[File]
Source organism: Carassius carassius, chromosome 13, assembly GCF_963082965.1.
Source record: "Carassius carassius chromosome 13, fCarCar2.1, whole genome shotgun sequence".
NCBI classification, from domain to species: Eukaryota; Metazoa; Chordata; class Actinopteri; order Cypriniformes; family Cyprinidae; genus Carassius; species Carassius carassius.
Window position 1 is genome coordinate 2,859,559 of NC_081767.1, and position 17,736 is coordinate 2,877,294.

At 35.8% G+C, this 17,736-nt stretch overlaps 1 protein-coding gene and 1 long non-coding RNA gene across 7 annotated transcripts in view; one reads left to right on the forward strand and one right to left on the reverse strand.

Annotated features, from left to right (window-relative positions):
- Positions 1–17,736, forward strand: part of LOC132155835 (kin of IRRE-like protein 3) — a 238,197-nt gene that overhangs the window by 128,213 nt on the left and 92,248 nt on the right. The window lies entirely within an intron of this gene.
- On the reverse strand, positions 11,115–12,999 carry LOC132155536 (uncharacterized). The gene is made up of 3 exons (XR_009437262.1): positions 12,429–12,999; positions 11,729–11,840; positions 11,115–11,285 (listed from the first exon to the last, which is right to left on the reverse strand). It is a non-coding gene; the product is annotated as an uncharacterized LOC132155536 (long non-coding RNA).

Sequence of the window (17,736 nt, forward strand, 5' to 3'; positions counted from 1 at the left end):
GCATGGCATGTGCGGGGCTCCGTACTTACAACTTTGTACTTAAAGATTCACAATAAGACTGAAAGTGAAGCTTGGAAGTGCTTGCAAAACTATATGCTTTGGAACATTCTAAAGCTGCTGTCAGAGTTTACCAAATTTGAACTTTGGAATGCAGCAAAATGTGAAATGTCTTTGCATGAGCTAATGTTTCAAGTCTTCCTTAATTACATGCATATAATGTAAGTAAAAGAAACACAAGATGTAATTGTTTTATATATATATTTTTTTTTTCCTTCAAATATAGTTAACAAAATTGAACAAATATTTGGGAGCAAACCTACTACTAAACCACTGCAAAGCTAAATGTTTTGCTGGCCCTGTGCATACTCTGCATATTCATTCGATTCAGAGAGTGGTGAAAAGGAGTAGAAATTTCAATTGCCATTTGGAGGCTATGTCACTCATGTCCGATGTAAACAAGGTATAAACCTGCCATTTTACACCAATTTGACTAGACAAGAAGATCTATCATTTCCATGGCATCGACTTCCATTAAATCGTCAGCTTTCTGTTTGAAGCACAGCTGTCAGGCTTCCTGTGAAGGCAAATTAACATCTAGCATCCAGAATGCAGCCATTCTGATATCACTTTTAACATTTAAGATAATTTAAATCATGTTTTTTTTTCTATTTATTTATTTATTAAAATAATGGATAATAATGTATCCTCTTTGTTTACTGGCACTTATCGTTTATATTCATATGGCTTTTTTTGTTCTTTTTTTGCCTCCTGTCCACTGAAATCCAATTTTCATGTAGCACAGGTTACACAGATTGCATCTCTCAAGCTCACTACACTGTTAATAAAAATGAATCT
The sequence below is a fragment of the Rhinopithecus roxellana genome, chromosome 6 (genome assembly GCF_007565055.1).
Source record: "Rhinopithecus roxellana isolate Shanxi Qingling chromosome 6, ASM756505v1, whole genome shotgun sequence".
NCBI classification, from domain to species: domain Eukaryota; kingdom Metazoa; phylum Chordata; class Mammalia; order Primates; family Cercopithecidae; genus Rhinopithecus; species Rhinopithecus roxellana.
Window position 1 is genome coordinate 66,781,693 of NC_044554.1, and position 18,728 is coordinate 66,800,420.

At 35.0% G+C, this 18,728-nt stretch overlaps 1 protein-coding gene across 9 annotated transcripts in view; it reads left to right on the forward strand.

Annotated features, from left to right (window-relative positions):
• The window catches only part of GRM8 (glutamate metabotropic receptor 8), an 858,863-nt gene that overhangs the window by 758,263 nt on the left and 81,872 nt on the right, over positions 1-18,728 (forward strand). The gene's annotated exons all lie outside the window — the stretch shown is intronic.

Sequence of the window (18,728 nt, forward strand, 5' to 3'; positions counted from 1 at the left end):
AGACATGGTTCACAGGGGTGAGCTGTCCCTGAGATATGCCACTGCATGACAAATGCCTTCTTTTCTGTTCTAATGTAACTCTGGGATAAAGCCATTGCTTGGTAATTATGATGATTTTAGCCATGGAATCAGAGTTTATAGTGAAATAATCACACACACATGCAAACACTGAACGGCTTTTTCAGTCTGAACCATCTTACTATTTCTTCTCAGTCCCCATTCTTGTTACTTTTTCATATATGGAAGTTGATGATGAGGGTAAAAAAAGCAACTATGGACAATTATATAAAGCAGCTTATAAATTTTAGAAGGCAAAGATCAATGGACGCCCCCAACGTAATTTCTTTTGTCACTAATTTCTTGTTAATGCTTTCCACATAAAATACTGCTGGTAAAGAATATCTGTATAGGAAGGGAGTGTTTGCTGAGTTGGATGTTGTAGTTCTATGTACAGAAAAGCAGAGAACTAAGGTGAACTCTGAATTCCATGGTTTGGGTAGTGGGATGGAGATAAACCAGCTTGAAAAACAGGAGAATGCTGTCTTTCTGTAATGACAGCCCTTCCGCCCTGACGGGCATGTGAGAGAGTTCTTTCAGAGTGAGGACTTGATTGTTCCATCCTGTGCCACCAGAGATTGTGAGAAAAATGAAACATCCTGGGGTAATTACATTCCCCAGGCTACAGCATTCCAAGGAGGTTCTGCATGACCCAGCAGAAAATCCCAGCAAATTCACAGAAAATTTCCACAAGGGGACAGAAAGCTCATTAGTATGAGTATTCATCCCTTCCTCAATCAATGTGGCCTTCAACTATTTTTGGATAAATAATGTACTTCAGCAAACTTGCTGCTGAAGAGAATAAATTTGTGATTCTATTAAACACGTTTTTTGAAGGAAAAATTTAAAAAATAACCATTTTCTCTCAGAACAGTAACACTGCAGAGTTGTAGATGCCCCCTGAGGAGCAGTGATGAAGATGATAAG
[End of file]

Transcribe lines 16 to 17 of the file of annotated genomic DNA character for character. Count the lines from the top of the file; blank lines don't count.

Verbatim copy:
Annotated features, from left to right (window-relative positions):
• The window catches only part of GRM8 (glutamate metabotropic receptor 8), an 858,863-nt gene that overhangs the window by 758,263 nt on the left and 81,872 nt on the right, over positions 1-18,728 (forward strand). The gene's annotated exons all lie outside the window — the stretch shown is intronic.